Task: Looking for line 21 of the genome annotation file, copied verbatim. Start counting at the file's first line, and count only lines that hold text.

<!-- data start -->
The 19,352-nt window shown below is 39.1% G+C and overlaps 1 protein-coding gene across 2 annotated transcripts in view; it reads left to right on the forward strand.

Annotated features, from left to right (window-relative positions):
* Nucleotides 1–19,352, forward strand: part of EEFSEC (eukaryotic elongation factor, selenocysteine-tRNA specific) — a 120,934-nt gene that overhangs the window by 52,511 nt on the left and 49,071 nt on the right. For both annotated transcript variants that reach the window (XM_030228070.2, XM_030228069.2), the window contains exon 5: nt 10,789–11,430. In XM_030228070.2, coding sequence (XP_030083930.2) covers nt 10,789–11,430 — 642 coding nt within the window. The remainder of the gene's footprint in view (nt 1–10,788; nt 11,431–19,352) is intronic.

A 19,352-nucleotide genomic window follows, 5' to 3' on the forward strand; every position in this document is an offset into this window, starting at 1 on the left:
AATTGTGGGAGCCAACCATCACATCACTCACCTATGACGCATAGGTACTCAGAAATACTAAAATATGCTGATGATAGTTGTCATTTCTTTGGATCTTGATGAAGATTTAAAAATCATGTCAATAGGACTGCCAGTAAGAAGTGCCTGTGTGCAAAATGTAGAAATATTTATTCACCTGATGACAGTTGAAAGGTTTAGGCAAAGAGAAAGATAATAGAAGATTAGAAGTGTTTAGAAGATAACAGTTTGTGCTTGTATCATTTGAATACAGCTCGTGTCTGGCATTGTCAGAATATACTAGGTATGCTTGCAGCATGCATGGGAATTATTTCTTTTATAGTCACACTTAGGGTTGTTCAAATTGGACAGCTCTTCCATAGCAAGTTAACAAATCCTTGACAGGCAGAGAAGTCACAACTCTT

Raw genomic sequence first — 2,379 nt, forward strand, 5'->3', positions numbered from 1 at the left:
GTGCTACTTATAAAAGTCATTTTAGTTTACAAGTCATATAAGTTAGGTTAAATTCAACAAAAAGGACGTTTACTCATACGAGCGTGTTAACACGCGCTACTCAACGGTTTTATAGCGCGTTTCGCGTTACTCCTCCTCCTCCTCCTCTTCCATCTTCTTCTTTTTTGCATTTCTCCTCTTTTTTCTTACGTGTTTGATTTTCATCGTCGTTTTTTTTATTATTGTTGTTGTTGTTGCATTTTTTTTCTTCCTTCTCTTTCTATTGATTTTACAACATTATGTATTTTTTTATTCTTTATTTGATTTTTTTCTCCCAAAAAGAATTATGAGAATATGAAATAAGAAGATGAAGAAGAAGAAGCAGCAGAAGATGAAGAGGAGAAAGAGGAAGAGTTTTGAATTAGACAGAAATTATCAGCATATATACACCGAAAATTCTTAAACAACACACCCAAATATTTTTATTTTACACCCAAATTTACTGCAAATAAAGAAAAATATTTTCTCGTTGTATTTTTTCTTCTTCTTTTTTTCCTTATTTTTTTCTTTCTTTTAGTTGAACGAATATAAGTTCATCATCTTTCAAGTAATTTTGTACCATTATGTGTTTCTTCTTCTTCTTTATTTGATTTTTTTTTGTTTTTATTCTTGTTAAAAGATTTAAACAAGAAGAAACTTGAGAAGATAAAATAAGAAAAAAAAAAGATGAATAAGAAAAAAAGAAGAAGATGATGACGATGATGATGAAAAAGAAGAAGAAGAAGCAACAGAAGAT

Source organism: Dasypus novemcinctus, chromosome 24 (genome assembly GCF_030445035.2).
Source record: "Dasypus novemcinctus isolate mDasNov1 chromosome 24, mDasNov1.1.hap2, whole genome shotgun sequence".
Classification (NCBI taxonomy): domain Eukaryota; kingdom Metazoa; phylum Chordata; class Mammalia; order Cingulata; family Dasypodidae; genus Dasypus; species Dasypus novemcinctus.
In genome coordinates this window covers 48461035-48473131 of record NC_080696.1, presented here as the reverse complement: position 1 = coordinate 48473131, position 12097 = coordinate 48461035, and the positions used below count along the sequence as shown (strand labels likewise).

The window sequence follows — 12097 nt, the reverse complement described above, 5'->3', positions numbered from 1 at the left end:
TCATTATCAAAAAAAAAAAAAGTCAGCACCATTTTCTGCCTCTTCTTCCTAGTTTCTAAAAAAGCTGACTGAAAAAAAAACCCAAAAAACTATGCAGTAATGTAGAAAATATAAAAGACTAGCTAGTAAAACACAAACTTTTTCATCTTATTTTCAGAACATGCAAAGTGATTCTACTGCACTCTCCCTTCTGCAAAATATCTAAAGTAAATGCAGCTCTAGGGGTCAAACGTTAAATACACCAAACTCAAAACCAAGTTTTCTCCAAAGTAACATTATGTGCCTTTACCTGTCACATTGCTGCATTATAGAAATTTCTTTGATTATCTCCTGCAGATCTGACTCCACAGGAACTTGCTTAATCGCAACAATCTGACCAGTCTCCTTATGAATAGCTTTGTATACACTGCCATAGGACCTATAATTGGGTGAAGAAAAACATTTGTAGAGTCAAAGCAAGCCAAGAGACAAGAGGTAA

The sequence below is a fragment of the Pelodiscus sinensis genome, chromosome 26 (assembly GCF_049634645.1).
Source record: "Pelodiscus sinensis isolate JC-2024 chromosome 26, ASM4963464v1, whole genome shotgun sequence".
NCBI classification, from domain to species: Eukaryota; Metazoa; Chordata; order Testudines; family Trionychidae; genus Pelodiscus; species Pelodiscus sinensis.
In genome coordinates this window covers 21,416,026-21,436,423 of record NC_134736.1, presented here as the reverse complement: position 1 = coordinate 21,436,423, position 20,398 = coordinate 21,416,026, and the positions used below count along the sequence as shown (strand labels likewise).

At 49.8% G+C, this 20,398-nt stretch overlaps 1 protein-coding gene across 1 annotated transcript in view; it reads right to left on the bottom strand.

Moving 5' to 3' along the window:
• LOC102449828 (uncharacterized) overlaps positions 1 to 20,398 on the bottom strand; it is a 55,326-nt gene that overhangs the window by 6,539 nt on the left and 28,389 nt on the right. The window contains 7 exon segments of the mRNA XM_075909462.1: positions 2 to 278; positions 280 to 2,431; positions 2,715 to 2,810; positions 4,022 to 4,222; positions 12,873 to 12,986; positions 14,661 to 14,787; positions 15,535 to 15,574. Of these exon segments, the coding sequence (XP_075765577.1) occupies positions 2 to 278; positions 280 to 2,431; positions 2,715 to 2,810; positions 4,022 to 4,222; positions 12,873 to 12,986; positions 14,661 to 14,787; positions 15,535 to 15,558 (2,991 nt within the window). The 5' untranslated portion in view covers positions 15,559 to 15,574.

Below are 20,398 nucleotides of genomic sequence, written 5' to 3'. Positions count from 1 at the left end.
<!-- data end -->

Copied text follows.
Below are 20,398 nucleotides of genomic sequence, written 5' to 3'. Positions count from 1 at the left end.